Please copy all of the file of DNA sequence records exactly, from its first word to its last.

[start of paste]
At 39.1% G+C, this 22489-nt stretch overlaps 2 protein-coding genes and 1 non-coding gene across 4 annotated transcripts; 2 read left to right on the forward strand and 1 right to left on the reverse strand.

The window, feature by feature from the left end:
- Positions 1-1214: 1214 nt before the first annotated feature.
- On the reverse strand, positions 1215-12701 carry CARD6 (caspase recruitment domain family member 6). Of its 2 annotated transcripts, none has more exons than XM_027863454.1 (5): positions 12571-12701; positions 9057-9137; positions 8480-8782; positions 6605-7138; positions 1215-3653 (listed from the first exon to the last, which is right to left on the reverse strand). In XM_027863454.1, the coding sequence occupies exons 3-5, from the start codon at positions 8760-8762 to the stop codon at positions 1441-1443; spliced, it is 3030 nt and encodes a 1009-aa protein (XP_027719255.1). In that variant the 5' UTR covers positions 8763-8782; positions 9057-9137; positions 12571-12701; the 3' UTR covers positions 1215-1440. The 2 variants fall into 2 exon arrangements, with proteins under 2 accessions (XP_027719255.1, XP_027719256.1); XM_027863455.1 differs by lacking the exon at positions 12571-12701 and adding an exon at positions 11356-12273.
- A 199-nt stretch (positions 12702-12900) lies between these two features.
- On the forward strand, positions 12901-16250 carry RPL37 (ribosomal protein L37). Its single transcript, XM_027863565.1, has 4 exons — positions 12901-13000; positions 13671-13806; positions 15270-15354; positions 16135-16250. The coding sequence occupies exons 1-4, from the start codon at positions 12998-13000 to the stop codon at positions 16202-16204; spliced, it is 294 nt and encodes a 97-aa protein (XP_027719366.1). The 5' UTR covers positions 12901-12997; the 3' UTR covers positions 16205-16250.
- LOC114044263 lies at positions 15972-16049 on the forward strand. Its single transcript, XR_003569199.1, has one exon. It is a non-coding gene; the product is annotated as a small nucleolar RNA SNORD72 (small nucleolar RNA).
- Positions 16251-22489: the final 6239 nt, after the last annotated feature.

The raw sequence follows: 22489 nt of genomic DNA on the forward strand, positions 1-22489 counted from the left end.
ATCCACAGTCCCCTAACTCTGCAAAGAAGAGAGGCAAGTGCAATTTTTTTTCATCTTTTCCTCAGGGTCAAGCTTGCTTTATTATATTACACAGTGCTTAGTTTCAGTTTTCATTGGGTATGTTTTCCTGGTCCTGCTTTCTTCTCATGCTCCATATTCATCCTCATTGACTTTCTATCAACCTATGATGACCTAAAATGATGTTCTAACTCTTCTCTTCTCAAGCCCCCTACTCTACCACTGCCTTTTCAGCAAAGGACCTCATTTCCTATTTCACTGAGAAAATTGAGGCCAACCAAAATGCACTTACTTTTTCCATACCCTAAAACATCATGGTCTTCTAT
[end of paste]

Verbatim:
At 39.1% G+C, this 22489-nt stretch overlaps 2 protein-coding genes and 1 non-coding gene across 4 annotated transcripts; 2 read left to right on the forward strand and 1 right to left on the reverse strand.

The window, feature by feature from the left end:
- Positions 1-1214: 1214 nt before the first annotated feature.
- On the reverse strand, positions 1215-12701 carry CARD6 (caspase recruitment domain family member 6). Of its 2 annotated transcripts, none has more exons than XM_027863454.1 (5): positions 12571-12701; positions 9057-9137; positions 8480-8782; positions 6605-7138; positions 1215-3653 (listed from the first exon to the last, which is right to left on the reverse strand). In XM_027863454.1, the coding sequence occupies exons 3-5, from the start codon at positions 8760-8762 to the stop codon at positions 1441-1443; spliced, it is 3030 nt and encodes a 1009-aa protein (XP_027719255.1). In that variant the 5' UTR covers positions 8763-8782; positions 9057-9137; positions 12571-12701; the 3' UTR covers positions 1215-1440. The 2 variants fall into 2 exon arrangements, with proteins under 2 accessions (XP_027719255.1, XP_027719256.1); XM_027863455.1 differs by lacking the exon at positions 12571-12701 and adding an exon at positions 11356-12273.
- A 199-nt stretch (positions 12702-12900) lies between these two features.
- On the forward strand, positions 12901-16250 carry RPL37 (ribosomal protein L37). Its single transcript, XM_027863565.1, has 4 exons — positions 12901-13000; positions 13671-13806; positions 15270-15354; positions 16135-16250. The coding sequence occupies exons 1-4, from the start codon at positions 12998-13000 to the stop codon at positions 16202-16204; spliced, it is 294 nt and encodes a 97-aa protein (XP_027719366.1). The 5' UTR covers positions 12901-12997; the 3' UTR covers positions 16205-16250.
- LOC114044263 lies at positions 15972-16049 on the forward strand. Its single transcript, XR_003569199.1, has one exon. It is a non-coding gene; the product is annotated as a small nucleolar RNA SNORD72 (small nucleolar RNA).
- Positions 16251-22489: the final 6239 nt, after the last annotated feature.

The raw sequence follows: 22489 nt of genomic DNA on the forward strand, positions 1-22489 counted from the left end.
ATCCACAGTCCCCTAACTCTGCAAAGAAGAGAGGCAAGTGCAATTTTTTTTCATCTTTTCCTCAGGGTCAAGCTTGCTTTATTATATTACACAGTGCTTAGTTTCAGTTTTCATTGGGTATGTTTTCCTGGTCCTGCTTTCTTCTCATGCTCCATATTCATCCTCATTGACTTTCTATCAACCTATGATGACCTAAAATGATGTTCTAACTCTTCTCTTCTCAAGCCCCCTACTCTACCACTGCCTTTTCAGCAAAGGACCTCATTTCCTATTTCACTGAGAAAATTGAGGCCAACCAAAATGCACTTACTTTTTCCATACCCTAAAACATCATGGTCTTCTAT